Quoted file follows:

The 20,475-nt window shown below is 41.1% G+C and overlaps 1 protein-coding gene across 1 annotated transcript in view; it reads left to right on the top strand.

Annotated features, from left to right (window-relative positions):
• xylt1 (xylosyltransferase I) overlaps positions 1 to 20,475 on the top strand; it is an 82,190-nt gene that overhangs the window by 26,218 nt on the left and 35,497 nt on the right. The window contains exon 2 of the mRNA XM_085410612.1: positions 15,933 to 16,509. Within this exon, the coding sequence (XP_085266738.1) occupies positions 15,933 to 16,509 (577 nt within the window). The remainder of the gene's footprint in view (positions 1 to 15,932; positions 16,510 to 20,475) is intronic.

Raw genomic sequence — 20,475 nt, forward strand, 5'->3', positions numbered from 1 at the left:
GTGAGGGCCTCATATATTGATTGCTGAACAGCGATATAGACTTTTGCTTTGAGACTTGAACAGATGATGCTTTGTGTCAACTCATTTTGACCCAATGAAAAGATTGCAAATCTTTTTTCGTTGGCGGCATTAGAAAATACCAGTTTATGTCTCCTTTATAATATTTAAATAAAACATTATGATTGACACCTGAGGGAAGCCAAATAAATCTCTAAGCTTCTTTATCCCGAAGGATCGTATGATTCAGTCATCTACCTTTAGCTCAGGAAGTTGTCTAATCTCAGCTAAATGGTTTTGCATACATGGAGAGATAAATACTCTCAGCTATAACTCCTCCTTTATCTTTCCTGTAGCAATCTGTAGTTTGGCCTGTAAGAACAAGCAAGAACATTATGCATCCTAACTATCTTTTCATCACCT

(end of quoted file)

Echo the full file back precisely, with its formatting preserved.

The 20,475-nt window shown below is 41.1% G+C and overlaps 1 protein-coding gene across 1 annotated transcript in view; it reads left to right on the top strand.

Annotated features, from left to right (window-relative positions):
• xylt1 (xylosyltransferase I) overlaps positions 1 to 20,475 on the top strand; it is an 82,190-nt gene that overhangs the window by 26,218 nt on the left and 35,497 nt on the right. The window contains exon 2 of the mRNA XM_085410612.1: positions 15,933 to 16,509. Within this exon, the coding sequence (XP_085266738.1) occupies positions 15,933 to 16,509 (577 nt within the window). The remainder of the gene's footprint in view (positions 1 to 15,932; positions 16,510 to 20,475) is intronic.

Raw genomic sequence — 20,475 nt, forward strand, 5'->3', positions numbered from 1 at the left:
GTGAGGGCCTCATATATTGATTGCTGAACAGCGATATAGACTTTTGCTTTGAGACTTGAACAGATGATGCTTTGTGTCAACTCATTTTGACCCAATGAAAAGATTGCAAATCTTTTTTCGTTGGCGGCATTAGAAAATACCAGTTTATGTCTCCTTTATAATATTTAAATAAAACATTATGATTGACACCTGAGGGAAGCCAAATAAATCTCTAAGCTTCTTTATCCCGAAGGATCGTATGATTCAGTCATCTACCTTTAGCTCAGGAAGTTGTCTAATCTCAGCTAAATGGTTTTGCATACATGGAGAGATAAATACTCTCAGCTATAACTCCTCCTTTATCTTTCCTGTAGCAATCTGTAGTTTGGCCTGTAAGAACAAGCAAGAACATTATGCATCCTAACTATCTTTTCATCACCT